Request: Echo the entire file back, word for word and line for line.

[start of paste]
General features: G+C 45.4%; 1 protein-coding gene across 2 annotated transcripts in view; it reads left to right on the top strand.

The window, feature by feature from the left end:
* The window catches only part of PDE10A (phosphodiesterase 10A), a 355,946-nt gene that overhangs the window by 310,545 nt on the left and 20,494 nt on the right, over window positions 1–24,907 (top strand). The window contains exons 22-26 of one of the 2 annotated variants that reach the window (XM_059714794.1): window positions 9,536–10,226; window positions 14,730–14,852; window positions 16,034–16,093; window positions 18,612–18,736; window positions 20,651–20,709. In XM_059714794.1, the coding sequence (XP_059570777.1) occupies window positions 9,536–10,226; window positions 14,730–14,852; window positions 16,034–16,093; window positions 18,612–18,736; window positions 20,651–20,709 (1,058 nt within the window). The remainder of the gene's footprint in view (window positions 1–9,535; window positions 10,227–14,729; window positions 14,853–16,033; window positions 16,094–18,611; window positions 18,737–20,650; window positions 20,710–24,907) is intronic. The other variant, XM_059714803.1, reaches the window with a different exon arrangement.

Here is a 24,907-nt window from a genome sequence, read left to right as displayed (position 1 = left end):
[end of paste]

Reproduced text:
General features: G+C 45.4%; 1 protein-coding gene across 2 annotated transcripts in view; it reads left to right on the top strand.

The window, feature by feature from the left end:
* The window catches only part of PDE10A (phosphodiesterase 10A), a 355,946-nt gene that overhangs the window by 310,545 nt on the left and 20,494 nt on the right, over window positions 1–24,907 (top strand). The window contains exons 22-26 of one of the 2 annotated variants that reach the window (XM_059714794.1): window positions 9,536–10,226; window positions 14,730–14,852; window positions 16,034–16,093; window positions 18,612–18,736; window positions 20,651–20,709. In XM_059714794.1, the coding sequence (XP_059570777.1) occupies window positions 9,536–10,226; window positions 14,730–14,852; window positions 16,034–16,093; window positions 18,612–18,736; window positions 20,651–20,709 (1,058 nt within the window). The remainder of the gene's footprint in view (window positions 1–9,535; window positions 10,227–14,729; window positions 14,853–16,033; window positions 16,094–18,611; window positions 18,737–20,650; window positions 20,710–24,907) is intronic. The other variant, XM_059714803.1, reaches the window with a different exon arrangement.

Here is a 24,907-nt window from a genome sequence, read left to right as displayed (position 1 = left end):